The current campaigns I play, we do all dice rolls in the open, including GM rolls. We have house rules, such as if more than half the party dies in a single encounter it's a wipe and we reset and try it again.

  • by PsychoSlashDot (207849) on Monday January 09, 2012 @06:53PM (#38643674)

    I was under the impression that Pathfinder (essentially a licensed fork of D&D 3.5) was outselling Wizards of the Coast D&D these days.

    It is, according to industry measurements. I wish WotC well, but I honestly don't think they "get it" why Pathfinder is doing so well. Obviously it's a combination of a lot of factors, but one of the biggest ones is what you mentioned: the license.

    D&D 3.5e and Pathfinder are under the OGL (Open Game License). It's a very permissive license that allows 3rd parties to effectively reprint and use almost all the rules (and in Pathfinder's case all the rules) in development of other products. Want to take a known monster, amp it up, and include it in the adventure module you're writing? The OGL allows you to do exactly that. Just include the OGL text and keep the attributions correct, and you're good to go. Pathfinder owes its existence to the fact most of 3.5e was open. The www.d20pfsrd.com site is a huge proof to the idea that open rules licensing doesn't kill the product. Aside from campaign-setting lore, names, and artwork, all the rules are available on that web site. And yet Paizo is doing great.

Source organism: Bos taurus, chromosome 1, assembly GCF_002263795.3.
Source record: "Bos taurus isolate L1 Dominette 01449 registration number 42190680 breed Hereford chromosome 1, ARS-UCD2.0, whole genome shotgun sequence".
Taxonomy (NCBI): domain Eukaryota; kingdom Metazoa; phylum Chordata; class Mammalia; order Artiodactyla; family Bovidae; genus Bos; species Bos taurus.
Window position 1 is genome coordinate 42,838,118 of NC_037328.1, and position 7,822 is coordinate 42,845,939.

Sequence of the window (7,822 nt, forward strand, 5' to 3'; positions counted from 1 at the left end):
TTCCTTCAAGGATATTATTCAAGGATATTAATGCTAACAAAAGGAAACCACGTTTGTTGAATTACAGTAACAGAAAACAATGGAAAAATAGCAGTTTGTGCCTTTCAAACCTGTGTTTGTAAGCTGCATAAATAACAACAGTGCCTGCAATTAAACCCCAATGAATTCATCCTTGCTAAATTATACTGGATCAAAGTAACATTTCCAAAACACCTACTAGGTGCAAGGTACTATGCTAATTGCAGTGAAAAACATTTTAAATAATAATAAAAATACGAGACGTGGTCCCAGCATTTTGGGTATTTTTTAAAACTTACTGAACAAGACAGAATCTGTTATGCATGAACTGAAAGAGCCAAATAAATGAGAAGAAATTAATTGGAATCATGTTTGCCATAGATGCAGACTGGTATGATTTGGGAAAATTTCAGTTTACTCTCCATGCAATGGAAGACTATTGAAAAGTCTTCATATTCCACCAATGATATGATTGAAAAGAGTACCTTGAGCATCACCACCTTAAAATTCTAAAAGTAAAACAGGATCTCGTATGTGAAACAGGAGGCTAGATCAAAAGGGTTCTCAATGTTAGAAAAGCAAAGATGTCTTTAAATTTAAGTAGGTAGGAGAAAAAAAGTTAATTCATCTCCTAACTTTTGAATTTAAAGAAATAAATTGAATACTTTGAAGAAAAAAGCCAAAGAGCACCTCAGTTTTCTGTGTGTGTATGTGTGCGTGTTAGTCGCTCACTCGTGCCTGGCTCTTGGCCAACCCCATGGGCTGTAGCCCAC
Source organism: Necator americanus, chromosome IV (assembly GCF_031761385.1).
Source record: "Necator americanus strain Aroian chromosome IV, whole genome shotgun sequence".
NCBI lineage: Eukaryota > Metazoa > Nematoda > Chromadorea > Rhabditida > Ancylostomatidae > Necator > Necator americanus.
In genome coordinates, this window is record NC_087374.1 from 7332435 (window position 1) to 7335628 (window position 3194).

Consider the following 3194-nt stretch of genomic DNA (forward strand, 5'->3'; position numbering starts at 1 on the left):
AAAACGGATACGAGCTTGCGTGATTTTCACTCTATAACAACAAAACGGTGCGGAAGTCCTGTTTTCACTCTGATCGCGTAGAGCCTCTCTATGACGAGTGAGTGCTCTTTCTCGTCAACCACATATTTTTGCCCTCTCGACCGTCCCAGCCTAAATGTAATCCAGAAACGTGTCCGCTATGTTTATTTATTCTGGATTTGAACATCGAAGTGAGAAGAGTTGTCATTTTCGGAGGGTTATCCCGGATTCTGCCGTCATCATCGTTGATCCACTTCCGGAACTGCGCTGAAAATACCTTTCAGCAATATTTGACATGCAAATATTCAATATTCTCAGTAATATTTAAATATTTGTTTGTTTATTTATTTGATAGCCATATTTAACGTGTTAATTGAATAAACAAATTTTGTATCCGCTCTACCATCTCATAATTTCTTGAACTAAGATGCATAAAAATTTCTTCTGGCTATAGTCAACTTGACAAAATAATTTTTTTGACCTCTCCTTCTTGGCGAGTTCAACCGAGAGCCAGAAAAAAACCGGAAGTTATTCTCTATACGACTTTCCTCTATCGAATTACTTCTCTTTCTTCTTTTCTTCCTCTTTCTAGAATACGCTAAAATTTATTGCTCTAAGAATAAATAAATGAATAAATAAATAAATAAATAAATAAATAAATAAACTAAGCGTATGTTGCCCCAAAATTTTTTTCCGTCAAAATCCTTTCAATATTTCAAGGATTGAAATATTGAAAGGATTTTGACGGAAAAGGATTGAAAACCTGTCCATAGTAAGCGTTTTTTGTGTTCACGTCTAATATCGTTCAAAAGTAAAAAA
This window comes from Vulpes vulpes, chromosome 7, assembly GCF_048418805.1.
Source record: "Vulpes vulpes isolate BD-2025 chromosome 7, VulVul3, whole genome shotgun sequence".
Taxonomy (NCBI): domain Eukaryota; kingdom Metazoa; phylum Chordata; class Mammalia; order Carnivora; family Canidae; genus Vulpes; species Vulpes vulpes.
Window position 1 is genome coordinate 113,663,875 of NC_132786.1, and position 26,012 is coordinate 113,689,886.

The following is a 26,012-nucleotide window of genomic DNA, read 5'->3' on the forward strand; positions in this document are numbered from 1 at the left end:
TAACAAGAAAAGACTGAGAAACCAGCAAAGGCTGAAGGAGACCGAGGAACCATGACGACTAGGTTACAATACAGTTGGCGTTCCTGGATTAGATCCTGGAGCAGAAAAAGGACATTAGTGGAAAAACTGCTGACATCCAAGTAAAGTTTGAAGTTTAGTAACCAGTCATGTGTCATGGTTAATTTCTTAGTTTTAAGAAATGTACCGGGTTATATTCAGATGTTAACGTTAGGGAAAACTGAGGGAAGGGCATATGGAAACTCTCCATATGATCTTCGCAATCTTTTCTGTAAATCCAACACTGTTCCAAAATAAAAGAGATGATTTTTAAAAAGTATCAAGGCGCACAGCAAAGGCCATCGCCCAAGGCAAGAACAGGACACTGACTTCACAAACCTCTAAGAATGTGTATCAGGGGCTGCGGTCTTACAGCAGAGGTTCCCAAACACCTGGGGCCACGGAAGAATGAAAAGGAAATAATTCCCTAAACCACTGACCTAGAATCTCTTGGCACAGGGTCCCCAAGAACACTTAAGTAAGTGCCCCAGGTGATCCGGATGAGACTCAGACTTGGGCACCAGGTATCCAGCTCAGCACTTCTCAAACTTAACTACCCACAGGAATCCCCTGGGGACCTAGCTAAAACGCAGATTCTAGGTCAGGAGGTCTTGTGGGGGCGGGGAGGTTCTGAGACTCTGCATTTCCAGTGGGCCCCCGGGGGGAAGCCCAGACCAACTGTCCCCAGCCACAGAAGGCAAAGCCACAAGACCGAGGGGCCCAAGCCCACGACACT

On the other hand, 4e was published (eventually) under a GSL, which breaks down mostly to "you can't do anything, for any reason, and if you do it, you'll wish you didn't." WotC has maintained very strict control over the 4e rules and no longer even sells PDFs of their books.